Skip to main content

Our Approach

Core Principles and Practices

We base our work on 8 collaboratively-authored principles. View the full the Writing Hub Core Principles and Practices (PDF).

  1. We help writers, not writing.
  2. Writing is a mode of thinking.
  3. We value the diversity of students’ identities.
  4. Their insights, not ours.
  5. Conversation creates clarity.
  6. We utilize four key strategies when working with students: supportive reader’s feedback, asking the right questions, prioritizing feedback, and acknowledging weaknesses through strengths
  7. We don’t throw shade and we don’t give grades
  8. Students’ work is their own responsibility.

Core Principles and Practices

Download the Writing Hub's Core Principles and Practices (PDF).

How We Train Writing Consultants

Our ongoing consultant training program is interdisciplinary and dynamic. We believe that to best serve students, our Writing Consultants need a multi-faceted array of skills and knowledge, as well as the flexibility to adapt to a student's needs in real time during a consultation session. As a result, our training is informed by a variety of academic fields as well as local, campus-specific knowledge. 

The overlapping areas of Writing Hub consultant training

With over 70 hours of group-based training per year, as well as regular one-on-one training and feedback from Writing Hub staff, our student Writing Consultants are equipped with a substantial knowledge base to support student success. 

How We Think About Writing 

Writing is a Thinking Process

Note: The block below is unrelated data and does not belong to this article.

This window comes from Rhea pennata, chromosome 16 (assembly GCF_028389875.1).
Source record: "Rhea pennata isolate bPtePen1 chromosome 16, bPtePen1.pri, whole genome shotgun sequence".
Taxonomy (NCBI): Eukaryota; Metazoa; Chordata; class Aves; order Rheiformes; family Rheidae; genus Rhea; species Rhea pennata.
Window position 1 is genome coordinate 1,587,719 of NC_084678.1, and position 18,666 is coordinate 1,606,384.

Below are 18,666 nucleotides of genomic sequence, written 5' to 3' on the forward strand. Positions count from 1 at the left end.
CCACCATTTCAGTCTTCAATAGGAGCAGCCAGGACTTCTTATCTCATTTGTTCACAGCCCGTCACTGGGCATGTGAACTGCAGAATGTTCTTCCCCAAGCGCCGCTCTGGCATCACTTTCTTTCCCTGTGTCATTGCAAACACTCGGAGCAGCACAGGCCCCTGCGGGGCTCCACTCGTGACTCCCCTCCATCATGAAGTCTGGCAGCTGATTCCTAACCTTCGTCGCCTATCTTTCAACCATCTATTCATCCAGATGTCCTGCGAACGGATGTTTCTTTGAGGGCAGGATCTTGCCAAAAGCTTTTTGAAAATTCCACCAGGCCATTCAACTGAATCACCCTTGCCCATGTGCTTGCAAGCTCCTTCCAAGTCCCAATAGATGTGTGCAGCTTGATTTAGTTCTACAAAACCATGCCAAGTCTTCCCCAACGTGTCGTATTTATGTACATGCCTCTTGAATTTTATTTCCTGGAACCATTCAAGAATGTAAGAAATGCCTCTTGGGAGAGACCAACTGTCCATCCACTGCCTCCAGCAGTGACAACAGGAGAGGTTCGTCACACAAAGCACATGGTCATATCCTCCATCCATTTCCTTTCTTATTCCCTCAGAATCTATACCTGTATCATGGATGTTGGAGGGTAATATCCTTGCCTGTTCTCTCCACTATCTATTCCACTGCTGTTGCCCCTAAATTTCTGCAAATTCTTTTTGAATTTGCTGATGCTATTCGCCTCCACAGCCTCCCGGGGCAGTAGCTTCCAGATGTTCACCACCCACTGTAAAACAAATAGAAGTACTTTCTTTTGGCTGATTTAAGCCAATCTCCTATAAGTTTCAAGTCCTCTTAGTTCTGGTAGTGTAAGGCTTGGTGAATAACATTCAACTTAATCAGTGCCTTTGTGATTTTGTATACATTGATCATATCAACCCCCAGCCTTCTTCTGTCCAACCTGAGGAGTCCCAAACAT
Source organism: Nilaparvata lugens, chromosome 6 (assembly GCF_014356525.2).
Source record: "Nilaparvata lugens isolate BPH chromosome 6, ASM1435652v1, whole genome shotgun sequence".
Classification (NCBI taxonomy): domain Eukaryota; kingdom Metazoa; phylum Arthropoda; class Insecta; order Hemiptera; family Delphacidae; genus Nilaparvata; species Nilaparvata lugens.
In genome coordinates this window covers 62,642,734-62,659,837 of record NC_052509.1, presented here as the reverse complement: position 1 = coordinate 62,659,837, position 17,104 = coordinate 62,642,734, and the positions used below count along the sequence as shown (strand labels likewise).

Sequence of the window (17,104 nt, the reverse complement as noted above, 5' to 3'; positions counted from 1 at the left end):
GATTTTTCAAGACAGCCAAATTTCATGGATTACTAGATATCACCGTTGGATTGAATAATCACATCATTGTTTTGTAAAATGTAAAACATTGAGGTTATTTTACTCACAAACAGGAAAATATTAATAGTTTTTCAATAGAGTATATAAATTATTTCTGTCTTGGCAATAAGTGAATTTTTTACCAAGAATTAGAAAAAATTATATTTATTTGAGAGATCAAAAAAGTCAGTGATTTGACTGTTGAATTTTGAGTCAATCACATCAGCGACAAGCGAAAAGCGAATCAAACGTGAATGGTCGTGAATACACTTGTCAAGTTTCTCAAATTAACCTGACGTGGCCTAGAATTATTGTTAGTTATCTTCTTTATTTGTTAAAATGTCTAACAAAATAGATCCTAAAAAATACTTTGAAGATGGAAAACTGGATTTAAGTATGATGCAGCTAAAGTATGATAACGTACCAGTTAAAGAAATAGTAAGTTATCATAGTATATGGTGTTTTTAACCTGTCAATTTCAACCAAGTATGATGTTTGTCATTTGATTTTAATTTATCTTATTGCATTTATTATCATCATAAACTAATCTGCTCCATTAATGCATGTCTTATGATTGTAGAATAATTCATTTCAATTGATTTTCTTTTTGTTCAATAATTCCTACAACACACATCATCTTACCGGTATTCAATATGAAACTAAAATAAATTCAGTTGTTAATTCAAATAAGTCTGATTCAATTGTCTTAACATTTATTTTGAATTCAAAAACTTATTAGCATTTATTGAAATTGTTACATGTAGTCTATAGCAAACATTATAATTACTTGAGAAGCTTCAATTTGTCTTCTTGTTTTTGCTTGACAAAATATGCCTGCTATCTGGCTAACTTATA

Many believe that writing is how you make a product that represents your thinking. People have thoughts, then write those thoughts down--thinking occurs first, writing occurs second, in a linear fashion. But at the Writing Hub, we believe that writing is a mode of thinking, not just a means of expressing thought. Writing is a mechanism for probing thoughts, encountering those thoughts on the page, evaluating those thoughts critically, and revising them accordingly. Thus, writing itself is a process that transforms what (and how) the writer thinks.

Writing Support Benefits All Students

We believe that learning to write in academic contexts is a long-term learning process for students of ALL linguistic backgrounds. One common misconception is that monolingual or “native” English speakers will produce more successful writing, and, therefore, that writing support is primarily for students who speak English as an Additional Language (EAL). But research shows that even "native" English speakers struggle to internalize the boundaries of academic writing. Thus, one-on-one writing support is beneficial for all writers learning to produce academic writing, though the nature and scope of those benefits vary for each individual student.